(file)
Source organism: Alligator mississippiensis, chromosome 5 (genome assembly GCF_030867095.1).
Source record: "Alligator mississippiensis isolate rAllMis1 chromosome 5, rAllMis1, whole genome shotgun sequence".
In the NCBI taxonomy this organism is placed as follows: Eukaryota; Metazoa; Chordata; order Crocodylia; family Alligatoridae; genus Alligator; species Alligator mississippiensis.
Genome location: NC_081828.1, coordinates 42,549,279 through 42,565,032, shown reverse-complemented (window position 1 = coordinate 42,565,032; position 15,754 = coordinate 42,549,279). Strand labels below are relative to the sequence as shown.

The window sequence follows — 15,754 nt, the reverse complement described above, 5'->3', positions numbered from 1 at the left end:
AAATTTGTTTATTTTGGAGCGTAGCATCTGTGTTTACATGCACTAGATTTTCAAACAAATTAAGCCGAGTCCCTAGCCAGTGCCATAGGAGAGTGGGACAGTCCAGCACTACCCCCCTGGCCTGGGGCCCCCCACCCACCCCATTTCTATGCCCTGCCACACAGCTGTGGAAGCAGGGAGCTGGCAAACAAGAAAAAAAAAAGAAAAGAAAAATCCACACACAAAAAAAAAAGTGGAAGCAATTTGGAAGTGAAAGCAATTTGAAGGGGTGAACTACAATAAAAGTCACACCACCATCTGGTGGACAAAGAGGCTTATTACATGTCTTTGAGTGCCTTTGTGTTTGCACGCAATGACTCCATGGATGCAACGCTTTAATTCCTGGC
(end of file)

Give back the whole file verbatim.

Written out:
Source organism: Alligator mississippiensis, chromosome 5 (genome assembly GCF_030867095.1).
Source record: "Alligator mississippiensis isolate rAllMis1 chromosome 5, rAllMis1, whole genome shotgun sequence".
In the NCBI taxonomy this organism is placed as follows: Eukaryota; Metazoa; Chordata; order Crocodylia; family Alligatoridae; genus Alligator; species Alligator mississippiensis.
Genome location: NC_081828.1, coordinates 42,549,279 through 42,565,032, shown reverse-complemented (window position 1 = coordinate 42,565,032; position 15,754 = coordinate 42,549,279). Strand labels below are relative to the sequence as shown.

The window sequence follows — 15,754 nt, the reverse complement described above, 5'->3', positions numbered from 1 at the left end:
AAATTTGTTTATTTTGGAGCGTAGCATCTGTGTTTACATGCACTAGATTTTCAAACAAATTAAGCCGAGTCCCTAGCCAGTGCCATAGGAGAGTGGGACAGTCCAGCACTACCCCCCTGGCCTGGGGCCCCCCACCCACCCCATTTCTATGCCCTGCCACACAGCTGTGGAAGCAGGGAGCTGGCAAACAAGAAAAAAAAAAGAAAAGAAAAATCCACACACAAAAAAAAAAGTGGAAGCAATTTGGAAGTGAAAGCAATTTGAAGGGGTGAACTACAATAAAAGTCACACCACCATCTGGTGGACAAAGAGGCTTATTACATGTCTTTGAGTGCCTTTGTGTTTGCACGCAATGACTCCATGGATGCAACGCTTTAATTCCTGGC